Ecosia is now a default search engine option on iOS, iPadOS, macOS
Ecosia is a privacy-first, tree-planting search engine around the world, and with the Monday updates, it’s now available as a default search engine setting on iOS, iPadOS, and macOS.
Ecosia uses its revenue from search ads to fund tree planting around the world in harsh environments. The search engine does not track users, it encrypts searches and anonymizes the data one week after it is created.
Ad revenue generated by Apple users alone has planted more than seven million trees in 2020, and now you can do more by making it the default search engine. The website shows that more than 115 million trees have been planted so far as a result of search revenue.
Users can customize what data is collected by using the Safari browser extension or by modifying settings on the website, which creates a cookie to store those settings. Ecosia uses keyword searches instead of profiling user data and hyper-targeting. The company also makes its earnings reports public to show exactly where the finances are distributed.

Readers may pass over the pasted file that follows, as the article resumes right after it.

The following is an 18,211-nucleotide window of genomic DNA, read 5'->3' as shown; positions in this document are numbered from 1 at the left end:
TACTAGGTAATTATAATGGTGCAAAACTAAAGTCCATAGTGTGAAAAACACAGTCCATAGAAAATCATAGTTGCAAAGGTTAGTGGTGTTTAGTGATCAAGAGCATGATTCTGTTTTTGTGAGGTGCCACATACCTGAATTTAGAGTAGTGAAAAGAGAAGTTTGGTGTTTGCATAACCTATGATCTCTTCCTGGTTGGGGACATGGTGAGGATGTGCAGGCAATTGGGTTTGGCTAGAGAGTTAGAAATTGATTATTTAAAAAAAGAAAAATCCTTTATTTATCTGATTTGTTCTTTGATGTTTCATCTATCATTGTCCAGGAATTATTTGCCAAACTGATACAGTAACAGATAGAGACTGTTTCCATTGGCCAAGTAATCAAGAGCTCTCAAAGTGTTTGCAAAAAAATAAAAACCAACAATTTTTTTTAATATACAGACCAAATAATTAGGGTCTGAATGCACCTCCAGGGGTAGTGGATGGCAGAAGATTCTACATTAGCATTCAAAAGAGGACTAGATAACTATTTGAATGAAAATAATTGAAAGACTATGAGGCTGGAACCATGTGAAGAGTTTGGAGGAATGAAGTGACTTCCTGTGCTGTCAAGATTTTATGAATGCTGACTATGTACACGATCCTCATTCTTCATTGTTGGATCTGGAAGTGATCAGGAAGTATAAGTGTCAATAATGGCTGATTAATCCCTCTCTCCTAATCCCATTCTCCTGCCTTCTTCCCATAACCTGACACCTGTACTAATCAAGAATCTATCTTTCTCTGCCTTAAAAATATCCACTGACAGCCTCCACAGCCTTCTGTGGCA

Browsers that can be set as default in Safari settings:
When you set a default search engine, it will replace Google in all places where web search is performed on the device within the operating system, except when using Siri. Spotlight search will pull data from anywhere on the device or use the default search engine to display web results. When asking Siri for information, it will search Google using a random identifier so Google doesn’t know it’s you.
Set Ecosia as your default browser on iOS and iPadOS by navigating to Settings, scroll to Safari, and select Search Engine. On macOS, set the default search engine from Safari settings.
Users who want to set Ecosia as the default must update to iOS 14.3, iPadOS 14.3, or macOS 11.1 to do so.
As plainly Apple adds competitors to Google to its platform, it seems as if Apple itself is preparing an internal search engine. While the web crawlers used by Apple could be related to boosting Siri results, it could also indicate a larger project for Apple’s search engine.